Book review

100 Bullets: A Foregone Tomorrow
Brian Azzarello, Eduardo Risso
DC Comics / Vertigo / Titan Books

100 Bullets: A Foregone TomorrowMarvel may currently have the monopoly on cool when it comes to comics on the big screen - they may even have the edge when it comes down to fan favourites - but DC, or Vertigo to be more exact, has it all when the conversation drifts to adult-oriented comics.
    With the Vertigo imprint (lovingly cared for in the UK by Titan) the graphic novel has never been healthier, delivering a diverse range of stories, characters and wanton celebration of the genre that never really veers far from grade A prime beef.
    The Sandman has done a lot for the company, but loitering beneath that impeccable umbrella are a myriad of titles that more than holds their own: Swamp Thing, Preacher, The Invisibles and Hellblazer to name but a few.

Enter 100 Bullets. Not new in the most critical sense of the word, but definitely a new player on the block. With its McBain street savvy and subversive X-Files characterisations, 100 Bullets delivers a barage of non-stop thrills.
    Drifting from border smuggling in Mexico to the U.S. administration, Azzarello and Risso have carved out a niche for themselves as the forerunners in graphic crime fiction, and with a nod of the head to one of the greatest crime writers of our time (Mickey Spillane) I think this series could run and run.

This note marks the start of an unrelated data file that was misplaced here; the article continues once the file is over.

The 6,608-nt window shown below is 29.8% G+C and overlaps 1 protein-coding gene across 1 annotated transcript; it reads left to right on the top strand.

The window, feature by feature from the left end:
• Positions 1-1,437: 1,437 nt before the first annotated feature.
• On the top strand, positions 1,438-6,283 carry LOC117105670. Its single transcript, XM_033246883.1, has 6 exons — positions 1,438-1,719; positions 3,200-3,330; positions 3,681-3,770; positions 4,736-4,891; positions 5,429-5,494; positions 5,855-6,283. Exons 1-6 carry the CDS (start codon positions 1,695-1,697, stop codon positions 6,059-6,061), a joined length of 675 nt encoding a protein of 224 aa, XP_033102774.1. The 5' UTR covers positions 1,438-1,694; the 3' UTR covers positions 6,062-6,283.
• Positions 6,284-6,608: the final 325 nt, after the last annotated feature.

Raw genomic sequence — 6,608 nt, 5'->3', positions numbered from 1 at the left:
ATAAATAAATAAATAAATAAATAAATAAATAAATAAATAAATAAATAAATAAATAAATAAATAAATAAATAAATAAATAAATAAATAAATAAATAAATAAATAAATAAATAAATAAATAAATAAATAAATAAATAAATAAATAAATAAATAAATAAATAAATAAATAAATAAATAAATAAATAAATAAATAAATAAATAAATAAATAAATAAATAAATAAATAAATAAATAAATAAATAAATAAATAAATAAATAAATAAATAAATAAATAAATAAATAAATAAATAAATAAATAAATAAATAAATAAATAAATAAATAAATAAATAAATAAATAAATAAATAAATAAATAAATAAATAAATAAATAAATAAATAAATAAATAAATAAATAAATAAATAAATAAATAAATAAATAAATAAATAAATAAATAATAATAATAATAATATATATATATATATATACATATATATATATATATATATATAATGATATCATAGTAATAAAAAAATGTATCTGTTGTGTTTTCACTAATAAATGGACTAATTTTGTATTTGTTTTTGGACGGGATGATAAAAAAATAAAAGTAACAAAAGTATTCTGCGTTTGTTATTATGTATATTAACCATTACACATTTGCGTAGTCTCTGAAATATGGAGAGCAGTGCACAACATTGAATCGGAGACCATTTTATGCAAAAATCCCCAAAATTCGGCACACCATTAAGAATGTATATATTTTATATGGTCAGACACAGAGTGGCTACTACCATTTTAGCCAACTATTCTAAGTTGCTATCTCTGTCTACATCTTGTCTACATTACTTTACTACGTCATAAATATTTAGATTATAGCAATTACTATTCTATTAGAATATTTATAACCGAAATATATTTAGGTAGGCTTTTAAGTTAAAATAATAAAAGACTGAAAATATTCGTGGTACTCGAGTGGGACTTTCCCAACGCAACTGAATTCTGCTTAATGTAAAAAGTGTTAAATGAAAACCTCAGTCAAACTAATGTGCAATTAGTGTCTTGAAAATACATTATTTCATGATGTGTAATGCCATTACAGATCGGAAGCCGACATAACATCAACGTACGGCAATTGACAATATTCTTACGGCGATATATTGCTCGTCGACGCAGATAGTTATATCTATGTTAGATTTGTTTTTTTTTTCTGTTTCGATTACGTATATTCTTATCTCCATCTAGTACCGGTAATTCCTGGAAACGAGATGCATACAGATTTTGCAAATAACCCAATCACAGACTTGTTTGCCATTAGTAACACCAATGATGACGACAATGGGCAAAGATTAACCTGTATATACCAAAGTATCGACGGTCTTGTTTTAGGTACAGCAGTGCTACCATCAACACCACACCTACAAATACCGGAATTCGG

100 Bullets: A Foregone Tomorrow is the fourth novel in the series. For those who haven't been paying attention, the lynchpin of the tale is one Agent Graves, who appears sporadically to offer his 'clients' the opportunity of a lifetime: a briefcase containing the proof, the gun, and the carte blanche immunity to exact revenge on a person who's done them irrevocable wrong.
    Graves has a plan: To reform the group called the Minutemen. His previous employers at the Trust (a dark organisation of America's most powerful families) have other plans - namely Graves' death. Here, in A Foregone Tomorrow, we see multiple fragments of previous stories come together in such a way that doesn't exclude the new reader. Consequently, this is as good a point to join the adventure as any.
    With each of the stories moving along at a fair speed, the writer and artist have done a great job by seamlessly blending script and graphics into to a blur, keeping the plot simple enough to follow without repeated backtracking.
    When quality work like this is supported by a host of characters who are quite capable of running their own game, you know you're on to a winner. Move over Sin City.

:: Sion Smith

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